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Plamondon has written for many artists, notably the Québécois singers Bruno Pelletier, Diane Dufresne, Robert Charlebois, Céline Dion, Ginette Reno, Fabienne Thibeault, Martine St. Clair, and Garou, as well as the French singers Julien Clerc, Nicole Croisille and Johnny Hallyday. He is the co-author of a number of musicals. The two most successful are Starmania (music composed by Michel Berger) and Notre-Dame de Paris (music composed by Riccardo Cocciante). Also of note is Cindy: Cendrillon 2000.
He was inspired to write a hymn in Huguette Gaulin Bergeron’s honour, after her self-immolation. The hymn, entitled "Hymne à la beauté du monde", has since been sung by numerous famous French-Canadian artists such as Diane Dufresne, Isabelle Boulay, Garou, and Éric Lapointe.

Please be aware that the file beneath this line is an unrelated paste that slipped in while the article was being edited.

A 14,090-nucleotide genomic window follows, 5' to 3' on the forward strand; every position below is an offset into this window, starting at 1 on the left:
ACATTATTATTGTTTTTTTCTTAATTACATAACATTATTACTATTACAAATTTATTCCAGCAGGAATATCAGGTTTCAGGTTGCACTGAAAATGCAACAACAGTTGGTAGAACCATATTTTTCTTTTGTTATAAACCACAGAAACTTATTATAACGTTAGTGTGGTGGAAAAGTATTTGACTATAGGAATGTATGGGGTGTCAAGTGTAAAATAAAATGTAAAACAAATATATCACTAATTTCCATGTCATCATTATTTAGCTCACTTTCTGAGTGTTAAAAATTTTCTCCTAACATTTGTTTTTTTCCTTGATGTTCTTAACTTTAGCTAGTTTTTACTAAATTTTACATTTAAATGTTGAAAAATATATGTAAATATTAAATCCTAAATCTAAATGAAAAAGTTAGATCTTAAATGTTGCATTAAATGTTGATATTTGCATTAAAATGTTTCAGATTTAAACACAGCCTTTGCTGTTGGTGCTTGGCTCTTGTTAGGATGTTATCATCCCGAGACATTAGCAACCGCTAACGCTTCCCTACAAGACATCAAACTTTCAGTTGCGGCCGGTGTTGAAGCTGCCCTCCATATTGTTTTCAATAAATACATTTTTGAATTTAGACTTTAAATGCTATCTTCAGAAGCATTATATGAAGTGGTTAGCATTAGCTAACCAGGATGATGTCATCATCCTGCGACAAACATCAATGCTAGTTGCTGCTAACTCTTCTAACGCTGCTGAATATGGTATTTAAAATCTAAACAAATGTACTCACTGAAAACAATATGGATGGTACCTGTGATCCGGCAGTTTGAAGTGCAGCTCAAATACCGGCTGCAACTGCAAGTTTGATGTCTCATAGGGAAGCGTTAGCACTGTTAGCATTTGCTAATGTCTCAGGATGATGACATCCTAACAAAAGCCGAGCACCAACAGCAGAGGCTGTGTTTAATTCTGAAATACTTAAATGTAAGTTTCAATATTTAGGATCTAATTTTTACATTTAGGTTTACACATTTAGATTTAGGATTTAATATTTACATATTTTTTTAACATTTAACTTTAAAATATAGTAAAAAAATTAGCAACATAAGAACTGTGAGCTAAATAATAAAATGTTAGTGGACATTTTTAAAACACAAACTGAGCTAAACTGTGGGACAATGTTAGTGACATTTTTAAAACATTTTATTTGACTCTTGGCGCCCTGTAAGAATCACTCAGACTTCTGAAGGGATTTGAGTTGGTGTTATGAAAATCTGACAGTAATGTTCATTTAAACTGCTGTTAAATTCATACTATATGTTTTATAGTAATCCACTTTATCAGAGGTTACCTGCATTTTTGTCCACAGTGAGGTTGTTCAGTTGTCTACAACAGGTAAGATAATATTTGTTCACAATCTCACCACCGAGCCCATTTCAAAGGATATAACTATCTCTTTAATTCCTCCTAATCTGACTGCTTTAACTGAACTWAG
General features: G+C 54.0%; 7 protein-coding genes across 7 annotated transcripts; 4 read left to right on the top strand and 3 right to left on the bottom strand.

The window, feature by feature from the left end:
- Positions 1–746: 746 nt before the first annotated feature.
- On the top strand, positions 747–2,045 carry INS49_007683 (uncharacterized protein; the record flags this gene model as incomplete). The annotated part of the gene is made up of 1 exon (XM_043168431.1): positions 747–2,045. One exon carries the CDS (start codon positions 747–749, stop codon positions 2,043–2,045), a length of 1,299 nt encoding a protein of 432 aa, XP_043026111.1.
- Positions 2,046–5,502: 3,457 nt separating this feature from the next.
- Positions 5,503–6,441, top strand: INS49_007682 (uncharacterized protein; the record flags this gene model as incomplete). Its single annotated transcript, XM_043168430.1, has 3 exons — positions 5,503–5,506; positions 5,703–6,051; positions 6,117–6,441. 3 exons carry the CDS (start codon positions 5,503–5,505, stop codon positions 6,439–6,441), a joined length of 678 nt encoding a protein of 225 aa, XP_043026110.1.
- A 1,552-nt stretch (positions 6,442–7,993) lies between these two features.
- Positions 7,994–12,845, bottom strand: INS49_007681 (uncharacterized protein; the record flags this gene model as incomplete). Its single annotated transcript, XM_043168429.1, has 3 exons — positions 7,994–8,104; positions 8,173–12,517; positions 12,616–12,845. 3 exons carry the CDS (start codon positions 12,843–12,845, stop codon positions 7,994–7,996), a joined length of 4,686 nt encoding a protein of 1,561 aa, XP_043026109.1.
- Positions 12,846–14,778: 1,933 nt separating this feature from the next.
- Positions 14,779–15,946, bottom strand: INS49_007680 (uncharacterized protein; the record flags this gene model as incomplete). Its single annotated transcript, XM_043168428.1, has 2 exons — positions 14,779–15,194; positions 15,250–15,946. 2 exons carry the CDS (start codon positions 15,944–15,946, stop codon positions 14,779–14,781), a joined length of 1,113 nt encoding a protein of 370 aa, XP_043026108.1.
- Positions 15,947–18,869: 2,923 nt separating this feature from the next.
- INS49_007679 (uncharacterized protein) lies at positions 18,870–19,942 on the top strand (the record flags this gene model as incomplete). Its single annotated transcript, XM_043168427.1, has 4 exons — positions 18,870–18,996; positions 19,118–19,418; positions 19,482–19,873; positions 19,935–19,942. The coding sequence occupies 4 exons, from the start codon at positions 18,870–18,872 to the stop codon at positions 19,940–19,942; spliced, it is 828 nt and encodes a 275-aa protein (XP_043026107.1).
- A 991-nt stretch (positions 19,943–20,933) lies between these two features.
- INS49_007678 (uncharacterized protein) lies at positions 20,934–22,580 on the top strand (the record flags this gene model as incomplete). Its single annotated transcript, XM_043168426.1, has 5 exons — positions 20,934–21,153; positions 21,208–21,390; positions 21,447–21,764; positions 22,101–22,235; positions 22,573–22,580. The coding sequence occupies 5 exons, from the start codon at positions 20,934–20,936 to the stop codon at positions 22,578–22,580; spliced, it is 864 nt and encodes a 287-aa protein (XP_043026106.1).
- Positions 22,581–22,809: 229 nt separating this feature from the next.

Plamondon has accepted honours from Canadian institutions and is also known as a francophone nationalist and Quebec sovereigntist. He is opposed to Internet music piracy. He used his acceptance speech for a 1983 Félix Award to denounce copyright law.
- In 1990, he was made a Knight of the National Order of Quebec.
- In 1996, he received the Governor General's Performing Arts Award, Canada's highest honour in the performing arts.
- In 2002, he was made an Officer of the Order of Canada.
- In 2003, he was inducted into Canada's Walk of Fame.
- In 2005, he won the International Achievement Award at the Francophone SOCAN Awards in Montreal. 
- In 2011, he was inducted into the Canadian Songwriters Hall of Fame.
- Elizabeth Thompson, "Passion and Tears: Jean Sworn In", Montreal Gazette, 28 September 2005, A1.
- "Luc Plamondon biography". Governor General's Performing Arts Awards Foundation. Retrieved 3 February 2015.
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